Those of us who were born in a certain era can vividly remember the relief we felt when we walked into our childhood classroom and spotted the old cathode ray tube TV on the rolling cart. Unless the teacher had devised some cruel mechanism for testing our attention, it meant we were blessedly off the hook for at least one academic period. But film may not get the credit it deserves as an educational and therapeutic tool. Much of our childhood glee may have stemmed from the fact that we were receiving a mental break from our tired daily routine. Just as it’s important to mix things up in the classroom, it’s also important to utilize varying techniques in a group therapy setting. Film can facilitate an inspiring forum for clients to talk about their issues and concerns.
In an addiction treatment environment, one useful film is Prescription Thugs – an exposé style documentary which addresses the prevalence of prescription drug abuse and the pharmaceutical companies behind the epidemic. While Prescription Thugs has received rightful criticism for employing superficial investigative techniques and making sweeping over generalizations, it raises two talking points that are of immeasurable value to newly recovering clients:
- If Americans make up five percent of the global population and account for seventy-five percent of the world’s prescription drug consumption, how does one survive in this drug saturated culture? How can one feel comfortable breaking free from the “norm”?
- In the past, the doctor may have been akin to a drug drug dealer. How does one establish a healthy relationship with healthcare providers? How does one advocate for oneself?
In terms of relapse prevention, self-advocacy and assertiveness are essential to the health and longevity of recovery. Before one can work on self-actualization and spiritual evolvement, one must first learn how to get basic needs met. In the case of an independent adult, the meeting of basic needs requires the ability to effectively self-advocate. Assertiveness can be especially challenging for women. In a NIDA article entitled “Service Providers and Treatment Access Issues”, Shirley D. Coletti, D.H.L., writes: “Because men and women are socialized differently, women frequently have fewer assertiveness skills and need more supportive networks to remain alcohol- or other drug-free (Marsh and Miller 1985). In U.S. society, women’s social status usually derives from men, and the drugs they use are often obtained from men (Boyd 1993). Often, female addicts report having been sexually abused (Wildwind and Samson 1981, pp. 109-163)…To be successful in drawing women into treatment, it is necessary to be cognizant of gender differences. Problems specific to many female substance abusers include low self-esteem”. While Coletti cites sources from the 1980s and 1990s, many of these issues are still relevant today.
It’s important to distinguish between assertiveness and aggression. The University of Iowa defines assertion as “standing up for oneself in such a way that one does not violate the basic rights of another person. It’s a direct, honest, and appropriate expression of one’s feelings and opinions”. Aggression, on the other hand, “is standing up for oneself in such a manner that the rights of the other person are violated in the process. It’s an attempt to humiliate or put down the other person”. Assertive people generally feel “confident” and “self-respecting”, while aggressive people generally feel “righteous, superior, depreciatory…and possibly guilty”.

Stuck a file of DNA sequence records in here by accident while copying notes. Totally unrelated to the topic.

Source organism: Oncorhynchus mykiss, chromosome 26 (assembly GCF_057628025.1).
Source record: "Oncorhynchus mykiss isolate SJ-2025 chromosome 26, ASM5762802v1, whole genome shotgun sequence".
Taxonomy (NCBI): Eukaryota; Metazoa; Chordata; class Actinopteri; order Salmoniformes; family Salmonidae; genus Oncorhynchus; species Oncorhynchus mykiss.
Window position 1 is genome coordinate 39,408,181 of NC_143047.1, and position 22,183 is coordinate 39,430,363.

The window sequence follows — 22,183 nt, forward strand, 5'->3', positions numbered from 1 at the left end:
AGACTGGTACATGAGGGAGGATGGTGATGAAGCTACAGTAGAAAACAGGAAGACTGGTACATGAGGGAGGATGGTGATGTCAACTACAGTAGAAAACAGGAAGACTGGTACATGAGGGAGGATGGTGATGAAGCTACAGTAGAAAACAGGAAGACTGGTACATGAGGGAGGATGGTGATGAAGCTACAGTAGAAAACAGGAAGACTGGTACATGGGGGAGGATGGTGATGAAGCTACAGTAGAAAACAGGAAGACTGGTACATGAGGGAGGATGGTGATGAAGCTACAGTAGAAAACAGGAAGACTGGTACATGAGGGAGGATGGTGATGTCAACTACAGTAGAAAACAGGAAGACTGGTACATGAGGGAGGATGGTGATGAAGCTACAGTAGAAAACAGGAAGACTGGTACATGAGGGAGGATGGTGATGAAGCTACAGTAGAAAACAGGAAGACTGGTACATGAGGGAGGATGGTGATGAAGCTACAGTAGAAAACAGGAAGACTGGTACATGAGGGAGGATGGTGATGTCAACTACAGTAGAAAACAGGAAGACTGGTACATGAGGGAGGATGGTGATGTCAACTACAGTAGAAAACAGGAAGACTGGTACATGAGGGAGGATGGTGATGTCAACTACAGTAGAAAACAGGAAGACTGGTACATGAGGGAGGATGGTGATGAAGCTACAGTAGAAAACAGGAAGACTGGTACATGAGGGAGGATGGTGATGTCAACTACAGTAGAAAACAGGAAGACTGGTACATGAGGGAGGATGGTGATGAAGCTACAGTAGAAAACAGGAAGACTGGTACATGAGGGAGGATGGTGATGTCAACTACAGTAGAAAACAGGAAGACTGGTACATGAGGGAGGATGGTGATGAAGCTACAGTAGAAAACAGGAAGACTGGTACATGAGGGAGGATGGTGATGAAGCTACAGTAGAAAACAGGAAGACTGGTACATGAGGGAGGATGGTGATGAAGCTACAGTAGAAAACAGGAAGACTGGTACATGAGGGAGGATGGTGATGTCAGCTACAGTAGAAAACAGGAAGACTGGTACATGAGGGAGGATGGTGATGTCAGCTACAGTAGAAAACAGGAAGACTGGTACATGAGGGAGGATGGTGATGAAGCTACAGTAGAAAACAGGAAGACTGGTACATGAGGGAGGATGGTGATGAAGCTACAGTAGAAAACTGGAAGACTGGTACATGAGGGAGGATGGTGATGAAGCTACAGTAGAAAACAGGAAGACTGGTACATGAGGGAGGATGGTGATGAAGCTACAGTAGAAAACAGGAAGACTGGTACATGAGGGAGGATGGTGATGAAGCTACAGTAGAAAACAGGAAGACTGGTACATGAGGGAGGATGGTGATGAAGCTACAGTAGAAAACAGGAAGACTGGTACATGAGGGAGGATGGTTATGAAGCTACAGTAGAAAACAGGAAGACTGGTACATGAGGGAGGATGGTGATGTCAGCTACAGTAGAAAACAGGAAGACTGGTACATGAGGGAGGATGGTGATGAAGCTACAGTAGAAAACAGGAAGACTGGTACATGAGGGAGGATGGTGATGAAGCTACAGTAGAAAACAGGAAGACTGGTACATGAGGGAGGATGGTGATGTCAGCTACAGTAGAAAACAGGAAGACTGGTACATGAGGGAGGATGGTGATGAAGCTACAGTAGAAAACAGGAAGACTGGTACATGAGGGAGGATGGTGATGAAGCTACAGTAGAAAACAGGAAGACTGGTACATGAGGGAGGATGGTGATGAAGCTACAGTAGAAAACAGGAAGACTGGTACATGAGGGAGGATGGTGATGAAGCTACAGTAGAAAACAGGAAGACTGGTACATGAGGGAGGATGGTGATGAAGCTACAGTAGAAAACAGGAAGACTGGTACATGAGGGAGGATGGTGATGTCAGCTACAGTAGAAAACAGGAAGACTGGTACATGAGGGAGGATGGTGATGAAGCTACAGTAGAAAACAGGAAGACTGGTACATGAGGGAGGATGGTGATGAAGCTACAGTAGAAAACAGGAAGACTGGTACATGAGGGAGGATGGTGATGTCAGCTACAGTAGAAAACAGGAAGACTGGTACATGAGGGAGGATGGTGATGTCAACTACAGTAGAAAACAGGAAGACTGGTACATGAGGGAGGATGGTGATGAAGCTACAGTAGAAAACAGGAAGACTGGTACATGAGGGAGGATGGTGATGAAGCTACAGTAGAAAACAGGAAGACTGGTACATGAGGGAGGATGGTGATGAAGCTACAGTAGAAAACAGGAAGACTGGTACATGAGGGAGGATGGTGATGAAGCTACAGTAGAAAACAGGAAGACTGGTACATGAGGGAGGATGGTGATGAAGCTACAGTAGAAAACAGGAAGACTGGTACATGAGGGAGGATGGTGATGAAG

But wait…why do we have to worry about being assertive when we see our doctor or other healthcare provider? Isn’t it the job of the healthcare provider to look out for our best interests? The answer to this question is not cut and dry. Yes, healthcare providers should be operating by a “do no harm” philosophy. However, the current healthcare system isn’t always conducive to this notion of unconditional benevolence. At the end of the day, advocating for health and wellness is ultimately our own responsibility.
So, if you are in recovery from drug and alcohol addiction, how do you assertively navigate and advocate in the current healthcare system?
Not surprisingly, communication is key. It’s okay to tell a doctor or other healthcare provider if a certain class of drugs makes you feel uncomfortable. Ask about your other options. Your body is your temple and you have the final say about what is allowed in your system. It’s also a good idea to ask questions about side effects. Taking medication without seeking clarification can be dangerous.
Honesty and clarity are also crucial. It’s okay to disclose your drug and alcohol history. Be specific. Tell the doctor exactly which substances were problematic for you. Specificity reduces assumption and decreases the stigma associated with generalizations or lack of information. It’s important that you feel safe talking to your doctor about your history of substance misuse. If you don’t feel safe, it’s a sign that the relationship may be headed in the wrong direction. You have the right to terminate a healthcare relationship at any time.
Although it is important to find a provider with whom you are compatible, it is equally important to remember that any relationship is a two way street…and honesty is critical for your safety. For example, if a provider prescribes a medication that should not be mixed with alcohol, and you do not disclose that you are a daily drinker, the provider is not responsible if you experience negative side effects as a result of your alcohol consumption. Part of healthy communication is the ability to be honest with others, but it starts with the ability to be honest with yourself. If you recognize that a provider is unethical or incompatible, the burden lies with you to acknowledge the flaws in the relationship and make a change. This is not a minimization of accessibility issues – such as a lack of providers in rural areas or a shortage of affordable options – but an observation that self advocacy is imperative for both sustainable recovery and survival.